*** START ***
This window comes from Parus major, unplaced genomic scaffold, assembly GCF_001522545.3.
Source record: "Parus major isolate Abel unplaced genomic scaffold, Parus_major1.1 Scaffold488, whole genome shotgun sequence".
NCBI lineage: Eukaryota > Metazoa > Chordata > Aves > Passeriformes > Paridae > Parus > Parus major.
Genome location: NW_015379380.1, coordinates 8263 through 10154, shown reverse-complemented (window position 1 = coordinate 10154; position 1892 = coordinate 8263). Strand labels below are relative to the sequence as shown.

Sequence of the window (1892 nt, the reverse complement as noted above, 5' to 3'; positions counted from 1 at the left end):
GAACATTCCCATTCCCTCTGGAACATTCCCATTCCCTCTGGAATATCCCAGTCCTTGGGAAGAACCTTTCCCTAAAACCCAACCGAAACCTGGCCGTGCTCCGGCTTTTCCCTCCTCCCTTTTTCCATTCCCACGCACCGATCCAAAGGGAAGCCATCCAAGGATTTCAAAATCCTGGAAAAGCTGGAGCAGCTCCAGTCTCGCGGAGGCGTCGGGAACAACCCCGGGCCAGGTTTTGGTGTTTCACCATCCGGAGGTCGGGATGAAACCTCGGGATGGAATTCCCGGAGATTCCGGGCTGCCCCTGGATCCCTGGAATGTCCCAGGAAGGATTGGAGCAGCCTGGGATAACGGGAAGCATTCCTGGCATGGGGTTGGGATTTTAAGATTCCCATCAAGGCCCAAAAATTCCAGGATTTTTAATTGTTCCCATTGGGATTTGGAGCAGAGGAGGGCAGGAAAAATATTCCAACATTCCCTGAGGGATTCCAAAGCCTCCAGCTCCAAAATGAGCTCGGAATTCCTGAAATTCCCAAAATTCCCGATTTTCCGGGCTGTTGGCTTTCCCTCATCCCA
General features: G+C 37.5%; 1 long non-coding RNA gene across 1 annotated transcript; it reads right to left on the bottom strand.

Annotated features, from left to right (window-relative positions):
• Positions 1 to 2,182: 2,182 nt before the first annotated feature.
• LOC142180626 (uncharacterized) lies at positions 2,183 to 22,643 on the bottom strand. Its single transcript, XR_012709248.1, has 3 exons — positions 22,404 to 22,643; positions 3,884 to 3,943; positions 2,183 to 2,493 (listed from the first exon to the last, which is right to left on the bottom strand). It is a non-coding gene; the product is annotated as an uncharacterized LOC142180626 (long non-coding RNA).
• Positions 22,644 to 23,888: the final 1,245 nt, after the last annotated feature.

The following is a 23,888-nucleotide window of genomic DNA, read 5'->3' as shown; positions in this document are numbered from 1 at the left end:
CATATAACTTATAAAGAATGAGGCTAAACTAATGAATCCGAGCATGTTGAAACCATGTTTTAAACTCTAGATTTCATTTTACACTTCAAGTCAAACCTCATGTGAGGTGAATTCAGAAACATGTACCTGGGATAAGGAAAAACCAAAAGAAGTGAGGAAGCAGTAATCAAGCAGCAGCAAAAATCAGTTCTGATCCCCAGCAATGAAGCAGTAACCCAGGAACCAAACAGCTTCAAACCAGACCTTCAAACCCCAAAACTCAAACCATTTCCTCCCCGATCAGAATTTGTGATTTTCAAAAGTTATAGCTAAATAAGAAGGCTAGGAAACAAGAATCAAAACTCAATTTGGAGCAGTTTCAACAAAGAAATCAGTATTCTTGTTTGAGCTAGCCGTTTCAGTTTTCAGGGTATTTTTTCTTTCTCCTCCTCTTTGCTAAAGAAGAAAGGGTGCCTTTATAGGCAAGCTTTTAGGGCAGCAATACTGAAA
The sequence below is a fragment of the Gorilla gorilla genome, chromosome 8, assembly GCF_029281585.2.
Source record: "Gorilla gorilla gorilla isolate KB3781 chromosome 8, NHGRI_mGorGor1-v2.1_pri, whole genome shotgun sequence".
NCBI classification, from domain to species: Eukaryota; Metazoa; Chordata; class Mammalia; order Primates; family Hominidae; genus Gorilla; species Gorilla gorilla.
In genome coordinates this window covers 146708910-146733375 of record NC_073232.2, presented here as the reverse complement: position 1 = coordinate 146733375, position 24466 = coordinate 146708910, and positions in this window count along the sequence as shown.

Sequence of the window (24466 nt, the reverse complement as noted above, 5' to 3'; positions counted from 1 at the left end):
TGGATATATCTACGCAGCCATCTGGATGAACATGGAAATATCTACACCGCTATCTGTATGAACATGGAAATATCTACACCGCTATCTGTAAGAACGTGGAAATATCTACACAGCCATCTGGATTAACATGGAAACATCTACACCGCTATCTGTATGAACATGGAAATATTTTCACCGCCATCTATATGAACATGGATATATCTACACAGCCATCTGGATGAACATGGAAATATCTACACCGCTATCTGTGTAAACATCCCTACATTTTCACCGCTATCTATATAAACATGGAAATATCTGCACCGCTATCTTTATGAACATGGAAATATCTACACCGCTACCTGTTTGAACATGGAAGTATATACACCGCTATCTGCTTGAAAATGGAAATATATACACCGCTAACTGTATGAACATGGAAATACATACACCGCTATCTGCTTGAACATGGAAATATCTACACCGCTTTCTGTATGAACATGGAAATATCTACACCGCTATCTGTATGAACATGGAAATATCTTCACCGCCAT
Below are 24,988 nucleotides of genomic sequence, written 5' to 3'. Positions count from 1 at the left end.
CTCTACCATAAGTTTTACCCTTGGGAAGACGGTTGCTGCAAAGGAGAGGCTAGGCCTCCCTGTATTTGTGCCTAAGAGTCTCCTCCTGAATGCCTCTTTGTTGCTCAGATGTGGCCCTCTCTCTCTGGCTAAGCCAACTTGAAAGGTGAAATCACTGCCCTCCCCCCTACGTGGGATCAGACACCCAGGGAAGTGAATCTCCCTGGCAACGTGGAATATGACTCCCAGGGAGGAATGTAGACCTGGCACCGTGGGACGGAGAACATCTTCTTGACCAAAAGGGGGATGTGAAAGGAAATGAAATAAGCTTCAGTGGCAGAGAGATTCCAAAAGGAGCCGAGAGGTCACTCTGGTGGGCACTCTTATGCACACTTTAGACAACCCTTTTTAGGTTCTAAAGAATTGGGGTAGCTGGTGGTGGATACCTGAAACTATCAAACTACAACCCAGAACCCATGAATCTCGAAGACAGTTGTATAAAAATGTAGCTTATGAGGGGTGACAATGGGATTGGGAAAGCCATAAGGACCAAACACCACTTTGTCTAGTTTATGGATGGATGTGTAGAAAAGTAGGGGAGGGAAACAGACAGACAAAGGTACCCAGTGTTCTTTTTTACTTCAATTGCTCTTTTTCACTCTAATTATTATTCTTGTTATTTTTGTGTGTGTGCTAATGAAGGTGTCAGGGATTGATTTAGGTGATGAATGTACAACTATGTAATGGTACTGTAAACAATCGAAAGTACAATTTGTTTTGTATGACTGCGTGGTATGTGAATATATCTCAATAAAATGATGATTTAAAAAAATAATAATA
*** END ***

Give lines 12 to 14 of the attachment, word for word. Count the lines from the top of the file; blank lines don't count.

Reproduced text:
The following is a 23,888-nucleotide window of genomic DNA, read 5'->3' as shown; positions in this document are numbered from 1 at the left end:
CATATAACTTATAAAGAATGAGGCTAAACTAATGAATCCGAGCATGTTGAAACCATGTTTTAAACTCTAGATTTCATTTTACACTTCAAGTCAAACCTCATGTGAGGTGAATTCAGAAACATGTACCTGGGATAAGGAAAAACCAAAAGAAGTGAGGAAGCAGTAATCAAGCAGCAGCAAAAATCAGTTCTGATCCCCAGCAATGAAGCAGTAACCCAGGAACCAAACAGCTTCAAACCAGACCTTCAAACCCCAAAACTCAAACCATTTCCTCCCCGATCAGAATTTGTGATTTTCAAAAGTTATAGCTAAATAAGAAGGCTAGGAAACAAGAATCAAAACTCAATTTGGAGCAGTTTCAACAAAGAAATCAGTATTCTTGTTTGAGCTAGCCGTTTCAGTTTTCAGGGTATTTTTTCTTTCTCCTCCTCTTTGCTAAAGAAGAAAGGGTGCCTTTATAGGCAAGCTTTTAGGGCAGCAATACTGAAA
The sequence below is a fragment of the Gorilla gorilla genome, chromosome 8, assembly GCF_029281585.2.